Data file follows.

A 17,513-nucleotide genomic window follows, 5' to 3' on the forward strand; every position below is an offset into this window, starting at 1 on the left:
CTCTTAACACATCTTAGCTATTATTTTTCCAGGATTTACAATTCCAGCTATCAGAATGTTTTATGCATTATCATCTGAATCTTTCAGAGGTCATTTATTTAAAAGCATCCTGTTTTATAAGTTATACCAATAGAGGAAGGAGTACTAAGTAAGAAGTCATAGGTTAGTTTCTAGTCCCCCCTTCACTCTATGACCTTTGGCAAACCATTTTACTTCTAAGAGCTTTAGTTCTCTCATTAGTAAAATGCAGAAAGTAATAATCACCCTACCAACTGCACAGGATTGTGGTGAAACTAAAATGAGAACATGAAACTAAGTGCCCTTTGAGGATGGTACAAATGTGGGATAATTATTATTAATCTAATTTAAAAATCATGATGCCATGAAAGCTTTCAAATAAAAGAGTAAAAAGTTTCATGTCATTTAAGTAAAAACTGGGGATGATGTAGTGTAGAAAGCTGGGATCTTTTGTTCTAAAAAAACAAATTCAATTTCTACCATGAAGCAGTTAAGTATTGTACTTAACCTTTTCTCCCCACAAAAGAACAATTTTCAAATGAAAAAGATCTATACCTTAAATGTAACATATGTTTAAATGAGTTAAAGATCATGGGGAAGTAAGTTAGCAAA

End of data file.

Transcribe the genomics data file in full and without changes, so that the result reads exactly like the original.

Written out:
A 17,513-nucleotide genomic window follows, 5' to 3' on the forward strand; every position below is an offset into this window, starting at 1 on the left:
CTCTTAACACATCTTAGCTATTATTTTTCCAGGATTTACAATTCCAGCTATCAGAATGTTTTATGCATTATCATCTGAATCTTTCAGAGGTCATTTATTTAAAAGCATCCTGTTTTATAAGTTATACCAATAGAGGAAGGAGTACTAAGTAAGAAGTCATAGGTTAGTTTCTAGTCCCCCCTTCACTCTATGACCTTTGGCAAACCATTTTACTTCTAAGAGCTTTAGTTCTCTCATTAGTAAAATGCAGAAAGTAATAATCACCCTACCAACTGCACAGGATTGTGGTGAAACTAAAATGAGAACATGAAACTAAGTGCCCTTTGAGGATGGTACAAATGTGGGATAATTATTATTAATCTAATTTAAAAATCATGATGCCATGAAAGCTTTCAAATAAAAGAGTAAAAAGTTTCATGTCATTTAAGTAAAAACTGGGGATGATGTAGTGTAGAAAGCTGGGATCTTTTGTTCTAAAAAAACAAATTCAATTTCTACCATGAAGCAGTTAAGTATTGTACTTAACCTTTTCTCCCCACAAAAGAACAATTTTCAAATGAAAAAGATCTATACCTTAAATGTAACATATGTTTAAATGAGTTAAAGATCATGGGGAAGTAAGTTAGCAAA